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So I have a family member that is a hairdresser.  Up until now she has always worked for others.  She's now about to rent a chair and needs to set up her own business and has asked me for advice.  I have experience setting up an LLC, Sole Proprietorship, Solo-401k, and some other things that are pertinent.  But I'm not an expert in the ins-and-outs of the best approach a hairdresser should take.

Some initial advice she got:
1) Buy liability insurance.
2) Get an EIN.
3) Get a Sales & Use Tax something-or-other (so that she can sell products).
4) Set up an LLC
5) Get a separate business checking account.

Advice items 1-3 made sense to me.

I think that #2 is primarily to facilitate #3, and on that point...

Someone else told her #3 was overkill at her early stage in the game and she could just buy the products at regular price and resell without needing to charge tax again (since she'd be paying tax herself, she wouldn't need to double-charge tax to resell - or something like that - to be honest, I didn't completely follow what this other person advised her on this particular topic).

#4 seems unnecessary to me, because: a) I previously found setting up an LLC to be more complex, more costly, and state-specific (if you move, you have to shut it down and set up a new one in your new state), and from some things I've read, if someone really wants to sue you and can spend the money on it, they can "pierce the veil", and b) Buying liability insurance (even as a Sole Proprietor) gets you all of the advantages that an LLC promises without any of the added hassle/expense.

Also, #5 (getting a separate business bank account) seems unnecessary to me if she's going to be a Sole Proprietorship, since all of the money (personal and business) is essentially comingled anyway, so it's really on her to keep track of the money that she needs to report to the IRS regardless.  So I advised her to start out with just her one bank account and to track her finances closely with a spreadsheet (my method) or some finance software (which might be the better approach, but I don't have any personal experience using any of these apps).

Am I missing anything important?  Have I given bad advice on anything?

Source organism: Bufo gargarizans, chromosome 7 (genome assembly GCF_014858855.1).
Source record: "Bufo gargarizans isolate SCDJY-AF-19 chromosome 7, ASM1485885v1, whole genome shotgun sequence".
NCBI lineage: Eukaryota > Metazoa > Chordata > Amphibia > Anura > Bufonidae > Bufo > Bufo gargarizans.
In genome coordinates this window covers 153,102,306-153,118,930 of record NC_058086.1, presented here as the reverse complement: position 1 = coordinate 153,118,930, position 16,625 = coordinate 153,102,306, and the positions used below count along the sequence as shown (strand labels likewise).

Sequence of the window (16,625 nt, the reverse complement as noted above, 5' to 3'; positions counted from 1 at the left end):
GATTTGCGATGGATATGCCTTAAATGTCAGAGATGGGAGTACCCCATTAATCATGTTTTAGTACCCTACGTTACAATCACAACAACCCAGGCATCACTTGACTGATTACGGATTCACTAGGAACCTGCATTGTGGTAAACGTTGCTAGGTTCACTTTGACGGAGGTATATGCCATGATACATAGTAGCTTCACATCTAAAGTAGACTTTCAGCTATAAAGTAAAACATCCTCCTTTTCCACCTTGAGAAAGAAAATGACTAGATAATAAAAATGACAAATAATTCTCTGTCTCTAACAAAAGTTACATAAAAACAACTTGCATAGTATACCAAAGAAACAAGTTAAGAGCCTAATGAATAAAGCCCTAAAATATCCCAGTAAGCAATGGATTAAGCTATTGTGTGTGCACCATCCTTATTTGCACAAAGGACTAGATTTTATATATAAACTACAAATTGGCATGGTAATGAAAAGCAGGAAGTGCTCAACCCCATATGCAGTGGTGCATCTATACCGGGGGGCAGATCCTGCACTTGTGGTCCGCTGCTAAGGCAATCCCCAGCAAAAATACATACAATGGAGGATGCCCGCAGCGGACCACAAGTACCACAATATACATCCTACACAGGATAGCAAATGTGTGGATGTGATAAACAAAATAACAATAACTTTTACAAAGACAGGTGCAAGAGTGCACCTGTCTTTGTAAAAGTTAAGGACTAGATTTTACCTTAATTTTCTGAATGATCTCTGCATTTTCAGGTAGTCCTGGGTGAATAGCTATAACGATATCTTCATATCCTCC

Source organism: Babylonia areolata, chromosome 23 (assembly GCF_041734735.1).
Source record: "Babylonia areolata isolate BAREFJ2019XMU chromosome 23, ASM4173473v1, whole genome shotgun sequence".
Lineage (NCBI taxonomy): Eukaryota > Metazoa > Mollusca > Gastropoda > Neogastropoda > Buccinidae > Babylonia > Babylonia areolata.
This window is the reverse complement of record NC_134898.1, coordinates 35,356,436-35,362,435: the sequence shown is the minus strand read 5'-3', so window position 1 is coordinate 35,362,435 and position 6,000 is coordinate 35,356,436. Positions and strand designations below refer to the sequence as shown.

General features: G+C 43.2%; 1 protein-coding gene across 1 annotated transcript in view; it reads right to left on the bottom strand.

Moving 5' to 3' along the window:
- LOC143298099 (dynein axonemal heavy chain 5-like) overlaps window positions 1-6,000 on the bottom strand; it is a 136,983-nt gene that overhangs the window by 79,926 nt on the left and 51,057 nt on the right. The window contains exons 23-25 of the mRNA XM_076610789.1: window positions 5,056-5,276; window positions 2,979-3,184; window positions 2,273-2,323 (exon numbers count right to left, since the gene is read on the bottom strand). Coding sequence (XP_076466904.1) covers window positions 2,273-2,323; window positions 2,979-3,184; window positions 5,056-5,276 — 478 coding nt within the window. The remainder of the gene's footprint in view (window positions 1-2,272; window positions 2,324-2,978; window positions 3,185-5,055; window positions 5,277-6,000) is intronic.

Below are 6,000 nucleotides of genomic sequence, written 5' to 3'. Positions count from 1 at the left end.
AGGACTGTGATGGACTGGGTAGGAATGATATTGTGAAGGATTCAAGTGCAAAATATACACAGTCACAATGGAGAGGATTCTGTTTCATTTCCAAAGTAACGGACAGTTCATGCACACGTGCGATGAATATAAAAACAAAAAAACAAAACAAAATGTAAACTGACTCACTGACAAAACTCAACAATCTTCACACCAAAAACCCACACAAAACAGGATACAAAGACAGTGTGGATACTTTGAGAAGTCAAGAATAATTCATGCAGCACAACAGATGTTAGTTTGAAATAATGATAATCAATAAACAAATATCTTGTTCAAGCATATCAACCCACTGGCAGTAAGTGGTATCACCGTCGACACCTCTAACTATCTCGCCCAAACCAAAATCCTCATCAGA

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Why would she rent instead of buy?

Renting a chair in the salon business usually means they're renting the spot/chair in the salon for a flat monthly fee so the hairdresser can just pocket everything past the rental fee.

#4 seems unnecessary to me, because: a) I previously found setting up an LLC to be more complex, more costly, and state-specific (if you move, you have to shut it down and set up a new one in your new state), and from some things I've read, if someone really wants to sue you and can spend the money on it, they can "pierce the veil"
Piercing the veil is really overblown. It's very difficult to both establish and to prove. If the formalities are followed and the business transactions kept separate from personal transactions, it's a lot more protective than you are implying.
, and b) Buying liability insurance (even as a Sole Proprietor) gets you all of the advantages that an LLC promises without any of the added hassle/expense.
You have a point, unless the judgment goes over the limit of insurance, or if the insurance is disclaimed for some reason (an exclusion of some kind). Also, LLC protects from contracts and business debts, in addition to tort liability.

Hairdressers are licensed in most places. I doubt any llc will shield you from liability from mistakes. It would help with disputes with venders, etc. But for a one chair operation I doubt it's worth it.

I concur that forming an LLC is overkill. She's cutting hair.

Do the odd numbered ones. Deposit all revenues and pay all business expenses from the business bank account, and take a monthly draw from the bank.
The bank statements, minus the owner's draws, pretty much equals the Schedule C.

BigTR said:   I concur that forming an LLC is overkill. She's cutting hair.
  But what if she's a real barber and uses scissors and shaves with a straight edge blade?  In that case, she could have a seizure while doing so and slice someone's throat.  Seems like then there could be potential for major liability.  Or would several $M umbrella policy probably just cover that as well?

Bend3r said:   BigTR said:   I concur that forming an LLC is overkill. She's cutting hair.
  But what if she's a real barber and uses scissors and shaves with a straight edge blade?  In that case, she could have a seizure while doing so and slice someone's throat.  Seems like then there could be potential for major liability.  Or would several $M umbrella policy probably just cover that as well?

Why do people think an LLC is some magical shield? If you slit someone's throat they will sue you and the business.

scrouds said:   
Bend3r said:   
BigTR said:   I concur that forming an LLC is overkill. She's cutting hair.